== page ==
Sudy continues her series of posts about her experiences in the Philippines, this time reflecting on the situation of women who leave the country, often a painful seperation with their family, often combined with abuse in the workplace:
As I learn more about the conditions for women workers in this country, it is impossible to not consider the 3000 workers who leave this country EVERYDAY to find work overseas and help support their families. Much of these jobs are catering to women: domestic workers, caretakers, dancers, and entertainers. These women are subject to every kind of abuse and assault possible, many of them returning to the Philippines in coffins.
Mi blog es tu blog points out that Playboy are inviting votes on “who is the world’s hottest blogger” (only women up for consideration, of course). They will ask the winner to pose. I wonder if they asked the women ‘finalists” permission before posting their photos and asking readers to rank them. Meanwhile, she also considers the outfits worn by Miss Universe contestants from Latin America.
Over at CIF, Bidisha wonders whether Lindsay Lohan coming out will do anything to challenge entrenched homophobia in Hollywood.
To put it bluntly, Lohan and Ronson would effect change only if they actively challenged the status quo in terms of which projects they worked on, who they socialised with, who they worked alongside, which other artists they endorsed and which types of power network they established. That requires solidarity, awareness, commitment and intention – in short, this lesbian love-in will only make a social difference if it’s politicised, feminist, anti-feminine, anti-macho.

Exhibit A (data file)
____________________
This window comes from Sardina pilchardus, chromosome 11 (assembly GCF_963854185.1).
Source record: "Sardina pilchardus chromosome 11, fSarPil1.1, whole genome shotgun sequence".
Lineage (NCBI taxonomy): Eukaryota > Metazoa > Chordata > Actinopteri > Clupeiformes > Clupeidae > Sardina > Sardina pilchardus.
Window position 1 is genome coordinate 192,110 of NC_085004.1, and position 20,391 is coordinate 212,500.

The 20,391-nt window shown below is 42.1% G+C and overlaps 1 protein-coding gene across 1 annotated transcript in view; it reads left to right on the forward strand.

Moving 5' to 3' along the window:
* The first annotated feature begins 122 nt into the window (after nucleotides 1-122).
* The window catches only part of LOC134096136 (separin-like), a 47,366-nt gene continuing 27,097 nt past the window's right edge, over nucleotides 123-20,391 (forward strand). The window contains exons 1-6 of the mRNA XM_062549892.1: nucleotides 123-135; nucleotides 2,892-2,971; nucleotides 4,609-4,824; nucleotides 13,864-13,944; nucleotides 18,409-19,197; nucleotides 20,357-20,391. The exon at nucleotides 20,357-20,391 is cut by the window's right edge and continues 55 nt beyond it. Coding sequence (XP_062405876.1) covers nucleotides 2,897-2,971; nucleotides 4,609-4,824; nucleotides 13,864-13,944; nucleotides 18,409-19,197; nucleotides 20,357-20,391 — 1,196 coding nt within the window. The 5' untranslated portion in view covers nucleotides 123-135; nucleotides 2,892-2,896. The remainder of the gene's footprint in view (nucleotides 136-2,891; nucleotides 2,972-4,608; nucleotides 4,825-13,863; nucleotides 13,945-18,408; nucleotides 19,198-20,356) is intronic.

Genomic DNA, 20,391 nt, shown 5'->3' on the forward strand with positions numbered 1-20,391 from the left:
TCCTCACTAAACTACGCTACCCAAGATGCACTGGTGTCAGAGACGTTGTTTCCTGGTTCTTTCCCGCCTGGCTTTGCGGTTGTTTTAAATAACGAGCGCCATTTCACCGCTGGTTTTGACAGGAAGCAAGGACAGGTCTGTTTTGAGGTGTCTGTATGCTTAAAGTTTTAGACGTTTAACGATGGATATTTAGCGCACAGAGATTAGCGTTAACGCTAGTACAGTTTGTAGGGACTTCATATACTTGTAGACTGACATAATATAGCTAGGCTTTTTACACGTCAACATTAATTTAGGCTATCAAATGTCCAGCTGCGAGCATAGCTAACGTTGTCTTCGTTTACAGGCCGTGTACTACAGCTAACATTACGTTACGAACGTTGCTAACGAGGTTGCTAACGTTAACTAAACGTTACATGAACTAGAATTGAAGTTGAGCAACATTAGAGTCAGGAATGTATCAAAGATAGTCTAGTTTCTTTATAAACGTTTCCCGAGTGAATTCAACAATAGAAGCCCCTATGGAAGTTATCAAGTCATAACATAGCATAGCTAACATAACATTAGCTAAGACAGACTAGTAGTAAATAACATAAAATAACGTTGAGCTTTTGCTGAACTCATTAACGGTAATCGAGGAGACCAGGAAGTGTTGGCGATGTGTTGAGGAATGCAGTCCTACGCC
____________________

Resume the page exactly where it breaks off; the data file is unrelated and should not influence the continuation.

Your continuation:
Hmm… I’m not going to speculate on the chances of that happening.
Meanwhile, Lesbilicious reports that the Candy Bar here in London has lost its venue.
China’s harassment laws have been used to criminally prosecute a man for the first time since being enacted three years ago, reports The Guardian – an office manager has been sentenced to five years in jail after he propositioned and then sexually assaulted a female colleague.
Li Ying, the deputy director of the Centre for Women’s Law and Legal Services at Peking university, said the number of complaints was increasing as women became more aware of their legal rights.
“This is a global problem, but in China there is not enough approval, understanding and tolerance,” she said.
“There aren’t clear definitions for what sexual harassment is in the court, so when a judgement is being decided it is hard for the judge.”
A tampon holder, created, photographed and shared using a Creative Commons license by TM – the crocheteer!:
Womanist Musings has some thoughts on marginalisation of voices in the feminist blog community, and how it (we) are still not learning the lessons of feminism’s past failures:
Just like any other socially progressive movement, feminism takes work. It means being conscious of not only our own personal deeds and actions, but how they are affected by the world around us. It means owning the fact that each and every one of us daily negotiates multiple sites of oppression and privilege, the two are conjoined and cannot be severed for the sake of convenience and willful avarice.
Via Pickled Politics comes this story: A 79-year-old woman walked up to a Muslim woman wearing a veil in a Tyneside supermarket, and asked her to take it off(!) Then when she didn’t, she ripped it off her face.
Cate, former editor of Dollymix, gives a sneak preview of her new project.
Jezebel continues its extended love letter to Judge Judy.
TransGriot calls attention to another case of a woman being chased out of the women’s loos, and this time being called “it” by hotel staff. This time it was songwriter Tanya White:
“I felt dehumanized, especially because no one ever asked me any questions and never asked for my I.D. To be called “it” and then forced to leave the restroom made me furious,” White says. “I never want to be treated with such disrespect again because of how I choose to dress.”
Meanwhile the Senate has voted to abolish a long-standing ban on people coming to live (or even visit) the US if they are HIV positive.